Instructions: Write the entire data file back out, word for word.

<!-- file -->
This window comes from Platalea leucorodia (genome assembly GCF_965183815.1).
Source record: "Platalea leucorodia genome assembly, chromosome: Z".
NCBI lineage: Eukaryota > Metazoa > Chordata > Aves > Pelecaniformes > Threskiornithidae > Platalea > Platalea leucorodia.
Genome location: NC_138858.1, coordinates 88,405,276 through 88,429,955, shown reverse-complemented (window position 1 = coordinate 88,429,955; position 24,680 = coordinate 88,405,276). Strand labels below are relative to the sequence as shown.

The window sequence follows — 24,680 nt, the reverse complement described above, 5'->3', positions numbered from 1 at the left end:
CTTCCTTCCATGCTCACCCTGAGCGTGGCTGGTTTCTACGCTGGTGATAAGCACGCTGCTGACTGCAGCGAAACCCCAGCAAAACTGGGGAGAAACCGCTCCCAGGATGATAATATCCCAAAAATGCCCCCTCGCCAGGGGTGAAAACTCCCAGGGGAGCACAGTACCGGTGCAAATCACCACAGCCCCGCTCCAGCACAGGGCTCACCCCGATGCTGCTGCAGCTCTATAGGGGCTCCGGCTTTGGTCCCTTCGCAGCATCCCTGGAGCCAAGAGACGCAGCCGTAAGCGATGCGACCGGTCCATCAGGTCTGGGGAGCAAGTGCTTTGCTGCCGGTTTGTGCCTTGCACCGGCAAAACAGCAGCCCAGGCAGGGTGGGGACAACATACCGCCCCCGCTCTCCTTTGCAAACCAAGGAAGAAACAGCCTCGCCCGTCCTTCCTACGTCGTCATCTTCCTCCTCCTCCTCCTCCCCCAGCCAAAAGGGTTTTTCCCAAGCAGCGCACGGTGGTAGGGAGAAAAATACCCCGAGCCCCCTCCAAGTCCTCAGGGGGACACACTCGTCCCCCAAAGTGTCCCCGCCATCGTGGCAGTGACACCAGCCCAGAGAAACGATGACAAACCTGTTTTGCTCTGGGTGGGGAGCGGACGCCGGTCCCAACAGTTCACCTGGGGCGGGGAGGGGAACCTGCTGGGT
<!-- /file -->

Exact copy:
This window comes from Platalea leucorodia (genome assembly GCF_965183815.1).
Source record: "Platalea leucorodia genome assembly, chromosome: Z".
NCBI lineage: Eukaryota > Metazoa > Chordata > Aves > Pelecaniformes > Threskiornithidae > Platalea > Platalea leucorodia.
Genome location: NC_138858.1, coordinates 88,405,276 through 88,429,955, shown reverse-complemented (window position 1 = coordinate 88,429,955; position 24,680 = coordinate 88,405,276). Strand labels below are relative to the sequence as shown.

The window sequence follows — 24,680 nt, the reverse complement described above, 5'->3', positions numbered from 1 at the left end:
CTTCCTTCCATGCTCACCCTGAGCGTGGCTGGTTTCTACGCTGGTGATAAGCACGCTGCTGACTGCAGCGAAACCCCAGCAAAACTGGGGAGAAACCGCTCCCAGGATGATAATATCCCAAAAATGCCCCCTCGCCAGGGGTGAAAACTCCCAGGGGAGCACAGTACCGGTGCAAATCACCACAGCCCCGCTCCAGCACAGGGCTCACCCCGATGCTGCTGCAGCTCTATAGGGGCTCCGGCTTTGGTCCCTTCGCAGCATCCCTGGAGCCAAGAGACGCAGCCGTAAGCGATGCGACCGGTCCATCAGGTCTGGGGAGCAAGTGCTTTGCTGCCGGTTTGTGCCTTGCACCGGCAAAACAGCAGCCCAGGCAGGGTGGGGACAACATACCGCCCCCGCTCTCCTTTGCAAACCAAGGAAGAAACAGCCTCGCCCGTCCTTCCTACGTCGTCATCTTCCTCCTCCTCCTCCTCCCCCAGCCAAAAGGGTTTTTCCCAAGCAGCGCACGGTGGTAGGGAGAAAAATACCCCGAGCCCCCTCCAAGTCCTCAGGGGGACACACTCGTCCCCCAAAGTGTCCCCGCCATCGTGGCAGTGACACCAGCCCAGAGAAACGATGACAAACCTGTTTTGCTCTGGGTGGGGAGCGGACGCCGGTCCCAACAGTTCACCTGGGGCGGGGAGGGGAACCTGCTGGGT